A sports movie is never really about the sport the film is centred upon.
The sport is nothing more than a means to drive the story forward, usually revolving around an underdog – a person the audience immediately wants to cheer on as he or she overcomes a steep obstacle.
Cliches notwithstanding, this genre undeniably provides the audience with a sense of hope and jubilance because by the end of the movie the protagonist is a winner in some shape or form.
It’s a formula that Bollywood producer/actor Aamir Khan has used for his hit films Lagaan (2001) and Dangal (2016). The former revolves around cricket while the latter is focused on wrestling.
Both these films are riveting with likeable characters who rise above their circumstances to achieve impossible victories.
Famous Hollywood examples include Raging Bull, Rocky, The Wrestler, Million Dollar Baby, Bull Durham, Field Of Dreams, The Blind Side, The Natural, Friday Night Lights, Any Given Sunday, Chariots Of Fire, Ali and A League Of Their Own. Most of these films have been nominated for Oscars or have won accolades.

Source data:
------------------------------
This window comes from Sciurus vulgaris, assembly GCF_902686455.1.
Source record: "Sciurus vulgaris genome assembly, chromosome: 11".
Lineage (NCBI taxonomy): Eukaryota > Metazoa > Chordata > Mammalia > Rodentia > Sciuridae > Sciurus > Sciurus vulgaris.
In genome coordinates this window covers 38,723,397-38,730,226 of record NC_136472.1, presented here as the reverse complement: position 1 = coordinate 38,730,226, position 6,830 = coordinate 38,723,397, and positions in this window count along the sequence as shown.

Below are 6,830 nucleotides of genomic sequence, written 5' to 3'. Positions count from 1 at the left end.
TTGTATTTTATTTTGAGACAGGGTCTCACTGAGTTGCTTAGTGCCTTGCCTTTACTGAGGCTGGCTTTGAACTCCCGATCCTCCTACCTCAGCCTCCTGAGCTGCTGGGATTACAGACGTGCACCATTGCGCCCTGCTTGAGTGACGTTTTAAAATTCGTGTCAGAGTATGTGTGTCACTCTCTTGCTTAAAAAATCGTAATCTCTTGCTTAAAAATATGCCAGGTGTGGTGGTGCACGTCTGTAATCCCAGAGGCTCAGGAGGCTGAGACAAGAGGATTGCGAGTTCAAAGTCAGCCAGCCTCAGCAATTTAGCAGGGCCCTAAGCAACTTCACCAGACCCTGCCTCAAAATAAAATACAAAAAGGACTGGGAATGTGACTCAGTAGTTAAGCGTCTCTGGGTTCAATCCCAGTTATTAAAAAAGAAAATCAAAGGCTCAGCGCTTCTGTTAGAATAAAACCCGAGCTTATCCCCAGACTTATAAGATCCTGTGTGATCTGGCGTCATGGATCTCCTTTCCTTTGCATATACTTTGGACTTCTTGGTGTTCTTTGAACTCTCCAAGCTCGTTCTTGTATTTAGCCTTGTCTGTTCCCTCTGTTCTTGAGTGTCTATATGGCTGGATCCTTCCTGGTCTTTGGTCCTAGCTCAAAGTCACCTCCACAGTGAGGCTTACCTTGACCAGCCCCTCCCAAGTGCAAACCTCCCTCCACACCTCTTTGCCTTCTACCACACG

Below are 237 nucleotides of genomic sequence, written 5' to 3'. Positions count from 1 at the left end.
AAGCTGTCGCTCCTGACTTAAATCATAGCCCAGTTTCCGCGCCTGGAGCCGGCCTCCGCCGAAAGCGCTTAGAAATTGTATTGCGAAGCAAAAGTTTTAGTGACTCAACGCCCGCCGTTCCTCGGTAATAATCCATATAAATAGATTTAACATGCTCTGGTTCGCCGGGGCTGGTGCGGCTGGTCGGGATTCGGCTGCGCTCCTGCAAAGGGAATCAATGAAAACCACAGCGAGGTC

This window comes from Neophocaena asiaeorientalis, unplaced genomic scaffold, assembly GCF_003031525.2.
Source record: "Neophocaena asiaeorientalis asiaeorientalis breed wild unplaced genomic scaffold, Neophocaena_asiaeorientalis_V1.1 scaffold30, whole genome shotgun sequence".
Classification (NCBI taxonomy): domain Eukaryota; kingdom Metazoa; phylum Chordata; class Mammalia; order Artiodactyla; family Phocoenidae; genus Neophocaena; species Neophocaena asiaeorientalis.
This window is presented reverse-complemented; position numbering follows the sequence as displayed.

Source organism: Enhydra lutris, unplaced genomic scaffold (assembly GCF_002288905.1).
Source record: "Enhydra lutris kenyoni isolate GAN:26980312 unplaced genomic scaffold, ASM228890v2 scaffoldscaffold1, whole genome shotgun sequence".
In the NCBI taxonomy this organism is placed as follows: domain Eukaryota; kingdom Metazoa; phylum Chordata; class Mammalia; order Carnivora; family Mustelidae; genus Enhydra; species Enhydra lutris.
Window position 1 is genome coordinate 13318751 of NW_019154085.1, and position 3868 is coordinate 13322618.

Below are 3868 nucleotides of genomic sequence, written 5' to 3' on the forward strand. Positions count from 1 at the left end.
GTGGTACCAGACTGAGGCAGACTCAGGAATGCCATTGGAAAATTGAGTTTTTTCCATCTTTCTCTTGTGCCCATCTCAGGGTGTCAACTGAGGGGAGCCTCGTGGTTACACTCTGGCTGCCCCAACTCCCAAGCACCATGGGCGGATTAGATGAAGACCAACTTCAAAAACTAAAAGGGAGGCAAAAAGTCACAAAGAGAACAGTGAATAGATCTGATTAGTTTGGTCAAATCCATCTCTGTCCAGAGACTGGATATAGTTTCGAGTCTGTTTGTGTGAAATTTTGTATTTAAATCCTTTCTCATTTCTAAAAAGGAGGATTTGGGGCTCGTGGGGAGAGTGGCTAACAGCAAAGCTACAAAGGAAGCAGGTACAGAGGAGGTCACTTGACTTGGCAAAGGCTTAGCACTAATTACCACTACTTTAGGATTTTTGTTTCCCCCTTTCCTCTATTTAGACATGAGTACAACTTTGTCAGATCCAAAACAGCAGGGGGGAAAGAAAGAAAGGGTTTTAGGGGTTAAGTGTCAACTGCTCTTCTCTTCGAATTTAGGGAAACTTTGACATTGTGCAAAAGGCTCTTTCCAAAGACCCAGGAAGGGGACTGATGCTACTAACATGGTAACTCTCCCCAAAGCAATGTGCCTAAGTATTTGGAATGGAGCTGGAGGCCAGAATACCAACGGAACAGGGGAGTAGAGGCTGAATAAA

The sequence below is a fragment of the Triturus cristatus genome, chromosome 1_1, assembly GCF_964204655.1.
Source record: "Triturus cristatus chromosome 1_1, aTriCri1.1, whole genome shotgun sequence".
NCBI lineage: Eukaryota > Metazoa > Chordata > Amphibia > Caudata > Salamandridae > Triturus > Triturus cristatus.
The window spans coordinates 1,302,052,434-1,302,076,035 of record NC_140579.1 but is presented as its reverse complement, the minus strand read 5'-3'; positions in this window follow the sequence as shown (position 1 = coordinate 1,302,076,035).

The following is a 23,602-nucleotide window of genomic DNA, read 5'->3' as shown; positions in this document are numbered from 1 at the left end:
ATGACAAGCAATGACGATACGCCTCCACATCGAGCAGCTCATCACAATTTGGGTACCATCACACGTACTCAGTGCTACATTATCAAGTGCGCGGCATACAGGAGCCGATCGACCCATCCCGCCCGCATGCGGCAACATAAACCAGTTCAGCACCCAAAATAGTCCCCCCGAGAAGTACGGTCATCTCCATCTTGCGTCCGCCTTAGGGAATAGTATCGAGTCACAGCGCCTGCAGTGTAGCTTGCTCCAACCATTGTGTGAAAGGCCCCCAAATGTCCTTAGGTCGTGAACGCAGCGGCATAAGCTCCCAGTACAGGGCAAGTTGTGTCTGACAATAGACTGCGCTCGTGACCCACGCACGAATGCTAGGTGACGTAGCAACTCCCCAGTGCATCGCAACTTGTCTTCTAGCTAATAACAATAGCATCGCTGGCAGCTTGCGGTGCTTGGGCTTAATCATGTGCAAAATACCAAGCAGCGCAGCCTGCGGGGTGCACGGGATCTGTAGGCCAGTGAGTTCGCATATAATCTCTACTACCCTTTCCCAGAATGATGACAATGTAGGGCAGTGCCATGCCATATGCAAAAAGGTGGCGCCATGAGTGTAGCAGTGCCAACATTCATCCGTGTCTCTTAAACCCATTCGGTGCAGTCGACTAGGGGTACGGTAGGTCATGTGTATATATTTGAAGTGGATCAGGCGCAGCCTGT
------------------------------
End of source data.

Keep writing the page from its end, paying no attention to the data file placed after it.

Scenes like Rocky running up the steps of the Philadelphia Museum of Arts during his training in Rocky and the iconic opening sequence of runners on the beach in Chariots Of Fire are simply unforgettable.
What all these films have in common is, they make the audience go through a gamut of emotions – trepidation of the challenge ahead for the character, choking back a sob, then in a complete wreck with unstoppable tears, and finally pumping our arms with joy and exclaiming ‘YES!’ when the protagonist overcomes the hurdle in their chosen arena. In short, we go through the journey alongside the characters.